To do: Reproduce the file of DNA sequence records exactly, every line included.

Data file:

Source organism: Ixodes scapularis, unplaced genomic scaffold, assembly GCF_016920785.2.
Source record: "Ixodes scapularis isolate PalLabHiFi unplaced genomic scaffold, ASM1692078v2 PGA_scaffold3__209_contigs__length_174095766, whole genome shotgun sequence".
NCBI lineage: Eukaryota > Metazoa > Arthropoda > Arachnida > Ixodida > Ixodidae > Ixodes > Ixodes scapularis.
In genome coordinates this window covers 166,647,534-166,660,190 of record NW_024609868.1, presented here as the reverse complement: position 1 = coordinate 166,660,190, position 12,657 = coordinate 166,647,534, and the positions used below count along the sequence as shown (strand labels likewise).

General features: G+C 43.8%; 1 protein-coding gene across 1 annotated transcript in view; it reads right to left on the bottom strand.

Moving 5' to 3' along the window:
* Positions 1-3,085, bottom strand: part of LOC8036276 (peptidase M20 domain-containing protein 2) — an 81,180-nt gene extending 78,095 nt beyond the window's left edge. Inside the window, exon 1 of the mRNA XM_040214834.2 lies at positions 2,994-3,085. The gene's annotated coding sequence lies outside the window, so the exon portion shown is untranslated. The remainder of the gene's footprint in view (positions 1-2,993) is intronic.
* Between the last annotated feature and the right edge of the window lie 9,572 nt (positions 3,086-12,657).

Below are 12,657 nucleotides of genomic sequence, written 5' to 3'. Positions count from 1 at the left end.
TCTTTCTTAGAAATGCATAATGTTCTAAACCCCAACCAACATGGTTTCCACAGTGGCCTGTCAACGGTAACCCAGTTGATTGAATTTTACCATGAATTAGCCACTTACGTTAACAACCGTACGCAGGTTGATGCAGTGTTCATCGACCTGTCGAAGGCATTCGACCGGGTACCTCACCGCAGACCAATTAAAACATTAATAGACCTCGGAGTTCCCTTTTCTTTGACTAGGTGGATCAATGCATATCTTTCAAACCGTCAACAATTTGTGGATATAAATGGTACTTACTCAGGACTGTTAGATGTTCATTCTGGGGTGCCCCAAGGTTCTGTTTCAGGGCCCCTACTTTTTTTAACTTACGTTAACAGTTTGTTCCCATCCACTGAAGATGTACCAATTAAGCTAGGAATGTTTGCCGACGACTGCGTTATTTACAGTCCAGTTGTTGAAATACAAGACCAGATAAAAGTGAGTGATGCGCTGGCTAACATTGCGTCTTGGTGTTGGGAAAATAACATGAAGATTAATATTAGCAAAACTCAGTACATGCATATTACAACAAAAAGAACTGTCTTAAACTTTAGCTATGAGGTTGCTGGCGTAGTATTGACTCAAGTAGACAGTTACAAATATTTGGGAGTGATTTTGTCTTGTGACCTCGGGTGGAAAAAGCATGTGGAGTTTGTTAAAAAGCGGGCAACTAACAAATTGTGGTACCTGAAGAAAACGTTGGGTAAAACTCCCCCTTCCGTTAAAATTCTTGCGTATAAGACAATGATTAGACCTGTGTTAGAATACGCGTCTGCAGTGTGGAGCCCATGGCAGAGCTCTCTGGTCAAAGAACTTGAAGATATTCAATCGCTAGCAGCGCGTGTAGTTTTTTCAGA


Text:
Source organism: Ixodes scapularis, unplaced genomic scaffold, assembly GCF_016920785.2.
Source record: "Ixodes scapularis isolate PalLabHiFi unplaced genomic scaffold, ASM1692078v2 PGA_scaffold3__209_contigs__length_174095766, whole genome shotgun sequence".
NCBI lineage: Eukaryota > Metazoa > Arthropoda > Arachnida > Ixodida > Ixodidae > Ixodes > Ixodes scapularis.
In genome coordinates this window covers 166,647,534-166,660,190 of record NW_024609868.1, presented here as the reverse complement: position 1 = coordinate 166,660,190, position 12,657 = coordinate 166,647,534, and the positions used below count along the sequence as shown (strand labels likewise).

General features: G+C 43.8%; 1 protein-coding gene across 1 annotated transcript in view; it reads right to left on the bottom strand.

Moving 5' to 3' along the window:
* Positions 1-3,085, bottom strand: part of LOC8036276 (peptidase M20 domain-containing protein 2) — an 81,180-nt gene extending 78,095 nt beyond the window's left edge. Inside the window, exon 1 of the mRNA XM_040214834.2 lies at positions 2,994-3,085. The gene's annotated coding sequence lies outside the window, so the exon portion shown is untranslated. The remainder of the gene's footprint in view (positions 1-2,993) is intronic.
* Between the last annotated feature and the right edge of the window lie 9,572 nt (positions 3,086-12,657).

Below are 12,657 nucleotides of genomic sequence, written 5' to 3'. Positions count from 1 at the left end.
TCTTTCTTAGAAATGCATAATGTTCTAAACCCCAACCAACATGGTTTCCACAGTGGCCTGTCAACGGTAACCCAGTTGATTGAATTTTACCATGAATTAGCCACTTACGTTAACAACCGTACGCAGGTTGATGCAGTGTTCATCGACCTGTCGAAGGCATTCGACCGGGTACCTCACCGCAGACCAATTAAAACATTAATAGACCTCGGAGTTCCCTTTTCTTTGACTAGGTGGATCAATGCATATCTTTCAAACCGTCAACAATTTGTGGATATAAATGGTACTTACTCAGGACTGTTAGATGTTCATTCTGGGGTGCCCCAAGGTTCTGTTTCAGGGCCCCTACTTTTTTTAACTTACGTTAACAGTTTGTTCCCATCCACTGAAGATGTACCAATTAAGCTAGGAATGTTTGCCGACGACTGCGTTATTTACAGTCCAGTTGTTGAAATACAAGACCAGATAAAAGTGAGTGATGCGCTGGCTAACATTGCGTCTTGGTGTTGGGAAAATAACATGAAGATTAATATTAGCAAAACTCAGTACATGCATATTACAACAAAAAGAACTGTCTTAAACTTTAGCTATGAGGTTGCTGGCGTAGTATTGACTCAAGTAGACAGTTACAAATATTTGGGAGTGATTTTGTCTTGTGACCTCGGGTGGAAAAAGCATGTGGAGTTTGTTAAAAAGCGGGCAACTAACAAATTGTGGTACCTGAAGAAAACGTTGGGTAAAACTCCCCCTTCCGTTAAAATTCTTGCGTATAAGACAATGATTAGACCTGTGTTAGAATACGCGTCTGCAGTGTGGAGCCCATGGCAGAGCTCTCTGGTCAAAGAACTTGAAGATATTCAATCGCTAGCAGCGCGTGTAGTTTTTTCAGA